As power plants struggle to keep up with the demand of the world’s electricity requirements, it is essential that the biggest consumers of electricity, such as commercial buildings, find various way to reduce their energy consumption and carbon footprint. Retrofitting a skyscraper with energy-efficient LED lighting can seem like a daunting task, but the benefits and savings can certainly outweigh the initial expense. In many cases the ROI for an LED lighting upgrade is less than 3 years and “Green Buildings” can attract the most environmentally conscious tenants.
Solid state LED lighting not only provides better performance than most conventional light sources, it has the added benefits of increased durability and longevity. It also lowers the environmental impact especially when compared to incandescent, halogen, metal halide and fluorescent lighting.
Tenants and building owners looking to become more green friendly have also noticed that by upgrading to LED lighting, not only are they reducing their carbon footprint, they are also lowering operating expenses. Today, there are many tax benefits and rebates being offered by both federal and local governments for building looking to go green. The U.S. Department of Energy (DOE) even offers incentives to buildings looking improve their energy efficiency.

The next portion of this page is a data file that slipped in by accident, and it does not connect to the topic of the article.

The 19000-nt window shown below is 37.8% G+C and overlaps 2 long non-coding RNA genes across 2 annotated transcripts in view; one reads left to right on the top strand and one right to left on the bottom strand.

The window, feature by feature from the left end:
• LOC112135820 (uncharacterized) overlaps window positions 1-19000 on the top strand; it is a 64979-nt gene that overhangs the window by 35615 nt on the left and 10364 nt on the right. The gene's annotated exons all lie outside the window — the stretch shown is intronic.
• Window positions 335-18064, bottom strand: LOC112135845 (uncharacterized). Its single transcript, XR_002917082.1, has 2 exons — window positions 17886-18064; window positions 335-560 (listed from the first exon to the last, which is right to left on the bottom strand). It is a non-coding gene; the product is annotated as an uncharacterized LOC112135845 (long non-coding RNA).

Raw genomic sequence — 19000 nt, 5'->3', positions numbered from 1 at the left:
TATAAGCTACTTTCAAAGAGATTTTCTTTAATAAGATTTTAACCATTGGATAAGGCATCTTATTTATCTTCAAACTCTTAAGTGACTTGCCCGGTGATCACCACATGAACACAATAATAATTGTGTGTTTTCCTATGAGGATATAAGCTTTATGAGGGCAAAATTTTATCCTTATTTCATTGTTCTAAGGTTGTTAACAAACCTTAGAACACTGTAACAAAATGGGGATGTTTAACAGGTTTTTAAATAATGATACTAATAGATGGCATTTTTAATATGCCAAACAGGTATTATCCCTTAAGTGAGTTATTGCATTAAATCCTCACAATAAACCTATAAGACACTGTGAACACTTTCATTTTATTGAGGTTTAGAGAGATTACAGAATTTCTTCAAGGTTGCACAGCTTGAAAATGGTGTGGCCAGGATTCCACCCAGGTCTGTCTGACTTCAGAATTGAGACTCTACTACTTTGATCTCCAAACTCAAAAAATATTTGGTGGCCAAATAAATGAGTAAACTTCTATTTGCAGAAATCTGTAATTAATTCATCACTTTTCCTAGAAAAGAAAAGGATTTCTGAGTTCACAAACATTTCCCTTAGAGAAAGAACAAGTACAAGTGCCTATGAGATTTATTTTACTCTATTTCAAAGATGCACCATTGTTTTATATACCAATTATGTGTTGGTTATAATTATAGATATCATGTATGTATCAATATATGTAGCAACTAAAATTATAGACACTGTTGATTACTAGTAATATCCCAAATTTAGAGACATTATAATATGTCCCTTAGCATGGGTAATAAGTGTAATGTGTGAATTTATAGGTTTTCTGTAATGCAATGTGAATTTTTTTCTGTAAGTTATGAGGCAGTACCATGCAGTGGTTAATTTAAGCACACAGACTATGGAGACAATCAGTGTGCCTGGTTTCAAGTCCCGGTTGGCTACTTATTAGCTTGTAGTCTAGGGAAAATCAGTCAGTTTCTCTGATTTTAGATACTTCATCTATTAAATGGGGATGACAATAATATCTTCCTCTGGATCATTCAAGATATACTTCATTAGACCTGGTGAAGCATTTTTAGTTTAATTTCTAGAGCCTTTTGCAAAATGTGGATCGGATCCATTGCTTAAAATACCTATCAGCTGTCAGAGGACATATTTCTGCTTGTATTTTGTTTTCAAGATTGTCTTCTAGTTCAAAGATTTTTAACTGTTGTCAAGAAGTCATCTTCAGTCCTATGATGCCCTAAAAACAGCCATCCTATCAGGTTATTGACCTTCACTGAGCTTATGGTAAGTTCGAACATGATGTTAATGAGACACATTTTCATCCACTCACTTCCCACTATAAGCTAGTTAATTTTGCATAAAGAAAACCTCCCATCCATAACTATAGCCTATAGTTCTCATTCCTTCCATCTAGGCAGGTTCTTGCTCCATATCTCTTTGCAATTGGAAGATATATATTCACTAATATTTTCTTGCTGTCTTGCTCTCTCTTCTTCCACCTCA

One example of a skyscraper making the switch to LED lighting is the 47-story Miami Tower in downtown Miami, Florida. The building’s previous exterior lighting system consisted of 382 metal halide fixtures consuming 878,519 kWh annually. To achieve an ever-changing color effect, it required the manual changing of high-maintenance and expensive color gels for each fixture.
LED Source® worked with the team at Philips Color Kinetics to provide a new LED lighting system using the ColorReach Powercore and ColorGraze Powercore fixtures. Using only 216 fixtures, new LED lights have a color palette of 16 million colors and can be changed at the touch of a button.
It is estimated that the Tower will have an annual reduction of 807,688 kWh – a total energy savings of 92%, equivalent to 1.2 million pounds of greenhouse gas emissions. In addition, Jones Lang LaSalle, the building’s owner and Management Company, would subsequently save nearly $260,000 annually in energy, maintenance and operating costs.
Through the use of LED lighting, city skylines are able to reinvent themselves while becoming environmentally conscious. If other skyscrapers around the globe took the same initiative as the Miami Tower, imagine the savings and benefits to the planet that would be achieved from LED lighting.